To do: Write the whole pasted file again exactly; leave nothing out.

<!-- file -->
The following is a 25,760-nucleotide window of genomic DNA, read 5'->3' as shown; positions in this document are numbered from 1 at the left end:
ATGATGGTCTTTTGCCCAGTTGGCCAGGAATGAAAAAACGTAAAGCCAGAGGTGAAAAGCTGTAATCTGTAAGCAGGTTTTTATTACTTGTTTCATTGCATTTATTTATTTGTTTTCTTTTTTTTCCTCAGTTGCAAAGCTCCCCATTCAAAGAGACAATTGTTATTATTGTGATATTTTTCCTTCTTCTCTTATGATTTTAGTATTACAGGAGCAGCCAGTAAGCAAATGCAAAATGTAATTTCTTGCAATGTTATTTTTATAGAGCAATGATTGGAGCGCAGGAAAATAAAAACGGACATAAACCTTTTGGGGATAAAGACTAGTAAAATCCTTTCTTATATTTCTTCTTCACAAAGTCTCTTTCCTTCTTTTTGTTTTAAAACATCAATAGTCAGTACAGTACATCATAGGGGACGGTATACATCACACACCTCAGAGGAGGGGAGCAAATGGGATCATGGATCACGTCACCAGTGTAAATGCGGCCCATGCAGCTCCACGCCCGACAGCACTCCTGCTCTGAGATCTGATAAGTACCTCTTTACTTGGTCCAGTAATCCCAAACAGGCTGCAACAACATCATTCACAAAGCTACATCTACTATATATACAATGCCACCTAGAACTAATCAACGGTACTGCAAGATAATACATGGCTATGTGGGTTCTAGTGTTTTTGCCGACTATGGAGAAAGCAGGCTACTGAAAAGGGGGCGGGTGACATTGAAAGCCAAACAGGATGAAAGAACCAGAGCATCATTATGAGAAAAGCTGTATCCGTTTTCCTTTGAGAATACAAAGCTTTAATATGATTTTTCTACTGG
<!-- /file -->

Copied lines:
The following is a 25,760-nucleotide window of genomic DNA, read 5'->3' as shown; positions in this document are numbered from 1 at the left end:
ATGATGGTCTTTTGCCCAGTTGGCCAGGAATGAAAAAACGTAAAGCCAGAGGTGAAAAGCTGTAATCTGTAAGCAGGTTTTTATTACTTGTTTCATTGCATTTATTTATTTGTTTTCTTTTTTTTCCTCAGTTGCAAAGCTCCCCATTCAAAGAGACAATTGTTATTATTGTGATATTTTTCCTTCTTCTCTTATGATTTTAGTATTACAGGAGCAGCCAGTAAGCAAATGCAAAATGTAATTTCTTGCAATGTTATTTTTATAGAGCAATGATTGGAGCGCAGGAAAATAAAAACGGACATAAACCTTTTGGGGATAAAGACTAGTAAAATCCTTTCTTATATTTCTTCTTCACAAAGTCTCTTTCCTTCTTTTTGTTTTAAAACATCAATAGTCAGTACAGTACATCATAGGGGACGGTATACATCACACACCTCAGAGGAGGGGAGCAAATGGGATCATGGATCACGTCACCAGTGTAAATGCGGCCCATGCAGCTCCACGCCCGACAGCACTCCTGCTCTGAGATCTGATAAGTACCTCTTTACTTGGTCCAGTAATCCCAAACAGGCTGCAACAACATCATTCACAAAGCTACATCTACTATATATACAATGCCACCTAGAACTAATCAACGGTACTGCAAGATAATACATGGCTATGTGGGTTCTAGTGTTTTTGCCGACTATGGAGAAAGCAGGCTACTGAAAAGGGGGCGGGTGACATTGAAAGCCAAACAGGATGAAAGAACCAGAGCATCATTATGAGAAAAGCTGTATCCGTTTTCCTTTGAGAATACAAAGCTTTAATATGATTTTTCTACTGG